In order to provide a clear understanding of the concept, researchers of organisational behaviour have adopted the psychological contract as a theoretical foundation for the interpretation of the relationship between employees and employers in organisations. According to the psychological theory, employees hold a set of implicit expectations about what they feel obligated to provide to their employer such as productivity, and what their employer is obligated to provide them such as salary, career opportunities, safety, etc (Morf, Arnold, & Staffelbach, 2014). This notion is supported by Griep and Vantilborgh (2018) who confirm that, in a psychological contract relationship employees believe that they have an implied contract with their employer as they regard their employer as having promised to provide for their economic and materialistic needs in return for the employees’ contribution to the organisation. According to Zacher and Rudolph (2021), the psychological contract serves as an encouragement for employees in organisations to hold on to positive expectations rather than the limitations that exist in organisations. Herrera and Las Heras-Rosas (2021) reveal that a positive connection has been found between the psychological contract and organisational commitment, especially where the terms of the contract have been fulfilled. This obviously means that, where the obligations and terms of the psychological contract have been met, the connection will be a positive one, while the opposite will also be true, where the psychological contract has been breached.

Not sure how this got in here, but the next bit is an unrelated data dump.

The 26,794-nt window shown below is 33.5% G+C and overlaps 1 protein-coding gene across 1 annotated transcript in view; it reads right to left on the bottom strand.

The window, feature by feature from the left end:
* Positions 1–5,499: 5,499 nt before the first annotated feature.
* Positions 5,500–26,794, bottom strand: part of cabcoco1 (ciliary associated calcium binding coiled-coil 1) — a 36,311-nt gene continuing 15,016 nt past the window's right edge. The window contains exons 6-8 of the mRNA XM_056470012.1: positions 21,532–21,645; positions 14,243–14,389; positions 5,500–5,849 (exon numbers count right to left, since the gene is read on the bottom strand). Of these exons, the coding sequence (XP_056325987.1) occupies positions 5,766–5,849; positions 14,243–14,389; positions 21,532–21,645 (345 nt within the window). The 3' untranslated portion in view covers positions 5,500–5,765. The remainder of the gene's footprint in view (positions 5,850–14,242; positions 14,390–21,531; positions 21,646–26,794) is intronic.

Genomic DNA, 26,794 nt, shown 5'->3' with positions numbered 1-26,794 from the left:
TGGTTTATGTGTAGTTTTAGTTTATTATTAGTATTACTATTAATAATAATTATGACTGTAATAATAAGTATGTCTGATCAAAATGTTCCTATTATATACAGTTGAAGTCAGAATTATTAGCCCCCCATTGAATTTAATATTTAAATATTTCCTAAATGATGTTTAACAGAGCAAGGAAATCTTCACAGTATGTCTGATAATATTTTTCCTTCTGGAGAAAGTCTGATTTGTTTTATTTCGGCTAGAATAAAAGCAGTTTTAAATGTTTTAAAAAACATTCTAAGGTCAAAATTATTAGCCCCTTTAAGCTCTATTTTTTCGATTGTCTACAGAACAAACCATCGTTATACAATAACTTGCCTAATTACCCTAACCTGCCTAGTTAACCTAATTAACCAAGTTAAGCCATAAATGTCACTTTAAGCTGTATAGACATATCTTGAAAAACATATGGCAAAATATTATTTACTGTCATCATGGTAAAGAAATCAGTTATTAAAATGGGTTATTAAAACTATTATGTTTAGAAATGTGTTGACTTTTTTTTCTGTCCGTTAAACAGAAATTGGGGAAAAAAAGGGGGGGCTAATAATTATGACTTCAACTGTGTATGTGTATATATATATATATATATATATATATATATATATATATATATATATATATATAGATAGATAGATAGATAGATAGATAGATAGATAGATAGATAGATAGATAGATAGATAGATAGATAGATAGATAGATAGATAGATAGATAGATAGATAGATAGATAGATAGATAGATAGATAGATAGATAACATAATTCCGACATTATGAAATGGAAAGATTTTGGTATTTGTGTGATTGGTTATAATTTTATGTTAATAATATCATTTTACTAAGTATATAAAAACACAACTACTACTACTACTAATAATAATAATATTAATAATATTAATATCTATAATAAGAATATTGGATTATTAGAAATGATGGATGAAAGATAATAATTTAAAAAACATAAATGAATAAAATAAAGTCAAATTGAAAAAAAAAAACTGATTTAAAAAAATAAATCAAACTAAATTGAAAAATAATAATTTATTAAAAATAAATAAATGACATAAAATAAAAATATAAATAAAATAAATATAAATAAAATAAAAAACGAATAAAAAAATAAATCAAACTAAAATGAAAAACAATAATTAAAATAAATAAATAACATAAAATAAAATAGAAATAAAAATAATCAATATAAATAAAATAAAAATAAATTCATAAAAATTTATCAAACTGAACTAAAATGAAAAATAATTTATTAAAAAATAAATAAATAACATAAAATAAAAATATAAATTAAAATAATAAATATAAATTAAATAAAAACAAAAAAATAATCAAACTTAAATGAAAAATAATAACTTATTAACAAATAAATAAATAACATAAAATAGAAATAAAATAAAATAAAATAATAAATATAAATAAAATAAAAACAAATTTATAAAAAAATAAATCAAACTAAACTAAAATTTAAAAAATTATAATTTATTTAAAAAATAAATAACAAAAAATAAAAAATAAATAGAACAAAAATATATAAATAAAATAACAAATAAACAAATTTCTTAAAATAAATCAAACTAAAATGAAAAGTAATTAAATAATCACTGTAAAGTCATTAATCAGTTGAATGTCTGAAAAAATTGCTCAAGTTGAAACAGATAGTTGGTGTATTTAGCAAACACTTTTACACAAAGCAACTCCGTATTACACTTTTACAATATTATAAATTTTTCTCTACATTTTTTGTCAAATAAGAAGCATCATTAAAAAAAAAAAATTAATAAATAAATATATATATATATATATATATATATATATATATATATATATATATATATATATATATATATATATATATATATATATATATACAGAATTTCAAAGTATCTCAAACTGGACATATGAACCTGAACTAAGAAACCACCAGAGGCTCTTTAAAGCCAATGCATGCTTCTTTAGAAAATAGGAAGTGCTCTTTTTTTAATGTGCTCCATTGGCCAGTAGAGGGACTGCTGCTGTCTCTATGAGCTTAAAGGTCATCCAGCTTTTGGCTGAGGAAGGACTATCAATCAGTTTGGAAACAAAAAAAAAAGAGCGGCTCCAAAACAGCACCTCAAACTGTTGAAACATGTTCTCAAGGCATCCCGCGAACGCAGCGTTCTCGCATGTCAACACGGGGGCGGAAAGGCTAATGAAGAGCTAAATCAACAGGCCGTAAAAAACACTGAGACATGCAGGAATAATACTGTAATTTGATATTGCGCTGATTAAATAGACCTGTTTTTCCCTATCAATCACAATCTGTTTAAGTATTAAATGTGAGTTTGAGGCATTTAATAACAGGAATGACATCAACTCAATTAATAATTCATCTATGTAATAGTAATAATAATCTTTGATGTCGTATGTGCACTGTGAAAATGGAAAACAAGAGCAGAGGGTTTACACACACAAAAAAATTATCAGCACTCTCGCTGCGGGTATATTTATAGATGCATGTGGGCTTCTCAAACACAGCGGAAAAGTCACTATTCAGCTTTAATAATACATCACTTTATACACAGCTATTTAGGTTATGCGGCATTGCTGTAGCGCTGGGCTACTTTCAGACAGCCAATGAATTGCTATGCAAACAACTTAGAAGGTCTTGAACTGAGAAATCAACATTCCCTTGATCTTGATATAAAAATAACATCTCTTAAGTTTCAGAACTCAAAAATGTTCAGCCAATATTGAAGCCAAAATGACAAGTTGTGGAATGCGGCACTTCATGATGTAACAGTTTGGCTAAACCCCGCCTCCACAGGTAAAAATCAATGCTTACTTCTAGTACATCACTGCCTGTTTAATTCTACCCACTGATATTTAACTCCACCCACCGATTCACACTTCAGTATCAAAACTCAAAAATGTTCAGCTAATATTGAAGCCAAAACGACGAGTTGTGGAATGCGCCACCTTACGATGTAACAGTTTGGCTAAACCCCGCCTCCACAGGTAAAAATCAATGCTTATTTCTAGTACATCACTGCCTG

Employees’ job satisfaction on the other hand, should be understood as an employee’s actual satisfaction with the work and the immediate supervisor in the workplace (Janssen, 2001; Giauque et al., 2012; Ramoo et al., 2013; Yousef, 2017). The significance of satisfied employees rests in the fact that, when employees are satisfied in the workplace, they feel encouraged and motivated to continue working in their organisation and continue to tirelessly contribute to their organisation’s effectiveness (Van der Walt et al., 2016). According to Othman, Mokhtar and Asaad (2017), job satisfaction or employee satisfaction has been found to be one of the most important predictors of any success in work organisations. Silitonga et al. (2020) supports this notion and further adds that job satisfaction influences organisational commitment in the work place, which obviously results in increased eagerness amongst employees to achieve organisational goals. Vuong et al. (2021: p. 204) re-iterates this notion and further adds that when employees are satisfied in the workplace, they will “always stand shoulder to shoulder with the organisation even in times of absolute difficulty”. The opposite is also true that when employees experience any form of dissatisfaction especially relating to their work in the workplace, they tend to engage in certain behaviours that may have destructive consequences to organisations in terms of decreased production and/or resignations (Collins & Beauregard, 2020; Danial & Nasir, 2020; Morsch, Van Dijk, & Kodden, 2020; Varma & Chavan, 2020). Hence it is of utmost importance that organisations remain alert and prepared to take immediate corrective action, should any employee behaviour appear suspicious.